With sight 14
No sight 12
We think that this isn’t true because we think that when you don’t have vision you can concentrate on the sound better. Also it’s hard to lip-read and not many people can do this, so this probably won’t help in understanding someone’s speech.
McGurk and McDonald did a test where they made people hear /ba/, but see /ga/. The people were confused and thought they had heard /da/.
Prof.Dr. J. Vroomen made a test in which he made test subjects hear a sound in between /da/ and /ba/, something like /bda/. He showed one half of all the test subjects lips that said /da/ and the other half he showed lips that said /ba/. The people who saw /da/, even though they heard /bda/ thought they heard /da/ and vice versa.
Psychologist Dominic Massaro designed a computer-head that speaks and moves like a real human. By making the head say “ball” and mouth “doll”, people thought the head actually said “wall”.
All this research proves that people do lip-read. This made us change our opinion and from that point we expected that you can understand someone better when you can also look at their face.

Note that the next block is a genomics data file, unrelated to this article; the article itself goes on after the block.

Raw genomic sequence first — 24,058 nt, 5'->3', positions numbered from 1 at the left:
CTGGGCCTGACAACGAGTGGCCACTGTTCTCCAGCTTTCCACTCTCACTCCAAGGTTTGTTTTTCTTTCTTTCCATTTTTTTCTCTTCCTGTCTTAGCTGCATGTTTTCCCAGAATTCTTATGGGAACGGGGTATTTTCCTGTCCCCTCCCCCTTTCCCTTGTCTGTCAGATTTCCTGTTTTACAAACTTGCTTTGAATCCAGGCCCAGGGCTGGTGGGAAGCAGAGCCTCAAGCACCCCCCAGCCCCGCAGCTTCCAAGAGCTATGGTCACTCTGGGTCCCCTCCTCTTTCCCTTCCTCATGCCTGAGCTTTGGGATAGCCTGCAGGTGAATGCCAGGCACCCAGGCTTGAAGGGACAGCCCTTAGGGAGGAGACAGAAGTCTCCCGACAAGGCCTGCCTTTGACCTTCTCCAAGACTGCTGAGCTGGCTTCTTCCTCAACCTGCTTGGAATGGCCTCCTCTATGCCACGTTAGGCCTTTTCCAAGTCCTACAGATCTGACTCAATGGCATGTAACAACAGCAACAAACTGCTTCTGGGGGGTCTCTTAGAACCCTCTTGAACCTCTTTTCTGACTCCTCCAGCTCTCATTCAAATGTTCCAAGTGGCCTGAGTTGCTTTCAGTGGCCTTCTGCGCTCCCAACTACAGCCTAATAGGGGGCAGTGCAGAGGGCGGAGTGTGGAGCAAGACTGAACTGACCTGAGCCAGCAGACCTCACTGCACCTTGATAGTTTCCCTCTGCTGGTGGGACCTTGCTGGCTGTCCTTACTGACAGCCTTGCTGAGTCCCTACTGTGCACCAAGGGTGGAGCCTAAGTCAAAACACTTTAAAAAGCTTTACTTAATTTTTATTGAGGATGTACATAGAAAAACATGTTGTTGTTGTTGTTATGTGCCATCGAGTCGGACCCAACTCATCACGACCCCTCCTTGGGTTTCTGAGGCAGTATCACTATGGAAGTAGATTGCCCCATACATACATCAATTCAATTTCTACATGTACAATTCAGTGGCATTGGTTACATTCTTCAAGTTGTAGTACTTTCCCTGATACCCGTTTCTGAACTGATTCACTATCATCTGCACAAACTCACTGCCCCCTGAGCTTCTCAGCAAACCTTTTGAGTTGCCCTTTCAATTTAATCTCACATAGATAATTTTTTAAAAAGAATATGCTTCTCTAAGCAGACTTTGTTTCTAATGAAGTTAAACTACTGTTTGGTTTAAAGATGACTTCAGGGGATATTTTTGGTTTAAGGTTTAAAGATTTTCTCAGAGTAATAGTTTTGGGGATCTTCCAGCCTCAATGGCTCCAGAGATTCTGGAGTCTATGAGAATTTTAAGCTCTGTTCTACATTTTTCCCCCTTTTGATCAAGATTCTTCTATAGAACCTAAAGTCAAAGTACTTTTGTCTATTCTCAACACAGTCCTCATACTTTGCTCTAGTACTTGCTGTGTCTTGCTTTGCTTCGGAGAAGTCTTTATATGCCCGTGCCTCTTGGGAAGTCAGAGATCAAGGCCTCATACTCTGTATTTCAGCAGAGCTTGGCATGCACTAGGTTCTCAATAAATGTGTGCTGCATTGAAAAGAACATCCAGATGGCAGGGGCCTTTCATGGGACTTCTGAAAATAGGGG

Our own test! Research question
We made our own experiment to test our problem. Our research question was: When you turn down the sound on a video, can people who may look at the person talking understand the words at a lower volume than people who only have sound?
How did we test it?
We let half of our test subjects see and hear a video with Mr. Rutte giving a speech, and the other half only hear the same speech. We then had all test subjects fill in the blanks on a sheet with Rutte’s speech on it, but with some words missing. The sound on the video was adjusted to die out gradually.All test subjects were wearing the same headphones and the volume was equal in all tests.
Then we looked which group had, on average, filled in most blanks and thus had understood a bigger part of the speech.
While testing, we noticed that our test-subjects were looking more at their papers than at Mr. Rutte’s face, while they were actually supposed to look at him. This was completely understandable, because of course they had to read which words they had to fill in. It would have been better to just have one word being said a a time, so they could look at the person pronouncing it and then write it down.
(Maybe we should have had more test subjects, because if you have more people the test is better because you get a better average.)
When you turn down the sound on a video, people who may look at the person talking can indeed understand the words at a lower volume than people who only have sound.
Seeing more people with the video were able to do it flawless and also made less mistakes in total. We can be quite sure that seeing helps you with understanding what someone else is saying.
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